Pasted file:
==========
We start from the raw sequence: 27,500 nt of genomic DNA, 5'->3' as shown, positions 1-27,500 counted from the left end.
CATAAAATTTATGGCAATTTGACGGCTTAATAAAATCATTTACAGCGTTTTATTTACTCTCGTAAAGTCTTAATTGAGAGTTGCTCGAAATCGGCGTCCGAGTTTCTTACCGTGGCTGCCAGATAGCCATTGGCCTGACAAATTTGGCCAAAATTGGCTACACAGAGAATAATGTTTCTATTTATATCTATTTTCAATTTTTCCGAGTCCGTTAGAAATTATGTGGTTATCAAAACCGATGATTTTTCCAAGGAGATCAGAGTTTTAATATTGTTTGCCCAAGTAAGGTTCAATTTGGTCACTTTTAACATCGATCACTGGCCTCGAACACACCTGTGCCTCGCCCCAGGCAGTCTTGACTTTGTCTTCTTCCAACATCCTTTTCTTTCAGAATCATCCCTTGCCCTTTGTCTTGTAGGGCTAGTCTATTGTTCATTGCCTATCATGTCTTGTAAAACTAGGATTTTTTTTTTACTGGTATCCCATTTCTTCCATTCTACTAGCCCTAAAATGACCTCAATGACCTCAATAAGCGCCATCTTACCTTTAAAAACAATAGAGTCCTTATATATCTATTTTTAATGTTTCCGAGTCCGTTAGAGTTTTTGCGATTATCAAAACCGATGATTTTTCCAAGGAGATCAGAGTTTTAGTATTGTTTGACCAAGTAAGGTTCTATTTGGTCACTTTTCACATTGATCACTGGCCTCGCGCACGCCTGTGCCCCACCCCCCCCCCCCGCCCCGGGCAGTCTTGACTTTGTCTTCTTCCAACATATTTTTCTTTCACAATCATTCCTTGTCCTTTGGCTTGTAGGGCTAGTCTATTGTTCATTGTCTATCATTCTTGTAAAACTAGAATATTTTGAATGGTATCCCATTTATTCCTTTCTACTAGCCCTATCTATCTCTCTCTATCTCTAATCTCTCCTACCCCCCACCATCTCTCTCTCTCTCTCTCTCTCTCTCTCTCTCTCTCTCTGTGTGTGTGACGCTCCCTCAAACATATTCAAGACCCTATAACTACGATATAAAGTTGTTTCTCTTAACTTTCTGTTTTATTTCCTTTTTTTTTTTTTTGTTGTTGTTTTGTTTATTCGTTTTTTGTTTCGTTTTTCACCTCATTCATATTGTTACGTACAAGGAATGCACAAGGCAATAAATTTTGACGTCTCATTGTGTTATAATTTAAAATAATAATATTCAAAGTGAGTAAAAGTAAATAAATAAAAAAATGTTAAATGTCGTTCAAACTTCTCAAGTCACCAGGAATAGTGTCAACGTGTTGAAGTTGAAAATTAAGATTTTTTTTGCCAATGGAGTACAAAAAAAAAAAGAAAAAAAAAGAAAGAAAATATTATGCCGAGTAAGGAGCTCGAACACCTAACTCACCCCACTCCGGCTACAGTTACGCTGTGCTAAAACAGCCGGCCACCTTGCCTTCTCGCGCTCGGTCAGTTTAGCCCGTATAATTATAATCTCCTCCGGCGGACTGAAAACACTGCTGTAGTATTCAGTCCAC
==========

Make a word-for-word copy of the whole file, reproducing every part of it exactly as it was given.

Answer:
We start from the raw sequence: 27,500 nt of genomic DNA, 5'->3' as shown, positions 1-27,500 counted from the left end.
CATAAAATTTATGGCAATTTGACGGCTTAATAAAATCATTTACAGCGTTTTATTTACTCTCGTAAAGTCTTAATTGAGAGTTGCTCGAAATCGGCGTCCGAGTTTCTTACCGTGGCTGCCAGATAGCCATTGGCCTGACAAATTTGGCCAAAATTGGCTACACAGAGAATAATGTTTCTATTTATATCTATTTTCAATTTTTCCGAGTCCGTTAGAAATTATGTGGTTATCAAAACCGATGATTTTTCCAAGGAGATCAGAGTTTTAATATTGTTTGCCCAAGTAAGGTTCAATTTGGTCACTTTTAACATCGATCACTGGCCTCGAACACACCTGTGCCTCGCCCCAGGCAGTCTTGACTTTGTCTTCTTCCAACATCCTTTTCTTTCAGAATCATCCCTTGCCCTTTGTCTTGTAGGGCTAGTCTATTGTTCATTGCCTATCATGTCTTGTAAAACTAGGATTTTTTTTTTACTGGTATCCCATTTCTTCCATTCTACTAGCCCTAAAATGACCTCAATGACCTCAATAAGCGCCATCTTACCTTTAAAAACAATAGAGTCCTTATATATCTATTTTTAATGTTTCCGAGTCCGTTAGAGTTTTTGCGATTATCAAAACCGATGATTTTTCCAAGGAGATCAGAGTTTTAGTATTGTTTGACCAAGTAAGGTTCTATTTGGTCACTTTTCACATTGATCACTGGCCTCGCGCACGCCTGTGCCCCACCCCCCCCCCCCGCCCCGGGCAGTCTTGACTTTGTCTTCTTCCAACATATTTTTCTTTCACAATCATTCCTTGTCCTTTGGCTTGTAGGGCTAGTCTATTGTTCATTGTCTATCATTCTTGTAAAACTAGAATATTTTGAATGGTATCCCATTTATTCCTTTCTACTAGCCCTATCTATCTCTCTCTATCTCTAATCTCTCCTACCCCCCACCATCTCTCTCTCTCTCTCTCTCTCTCTCTCTCTCTCTCTCTGTGTGTGTGACGCTCCCTCAAACATATTCAAGACCCTATAACTACGATATAAAGTTGTTTCTCTTAACTTTCTGTTTTATTTCCTTTTTTTTTTTTTTGTTGTTGTTTTGTTTATTCGTTTTTTGTTTCGTTTTTCACCTCATTCATATTGTTACGTACAAGGAATGCACAAGGCAATAAATTTTGACGTCTCATTGTGTTATAATTTAAAATAATAATATTCAAAGTGAGTAAAAGTAAATAAATAAAAAAATGTTAAATGTCGTTCAAACTTCTCAAGTCACCAGGAATAGTGTCAACGTGTTGAAGTTGAAAATTAAGATTTTTTTTGCCAATGGAGTACAAAAAAAAAAAGAAAAAAAAAGAAAGAAAATATTATGCCGAGTAAGGAGCTCGAACACCTAACTCACCCCACTCCGGCTACAGTTACGCTGTGCTAAAACAGCCGGCCACCTTGCCTTCTCGCGCTCGGTCAGTTTAGCCCGTATAATTATAATCTCCTCCGGCGGACTGAAAACACTGCTGTAGTATTCAGTCCAC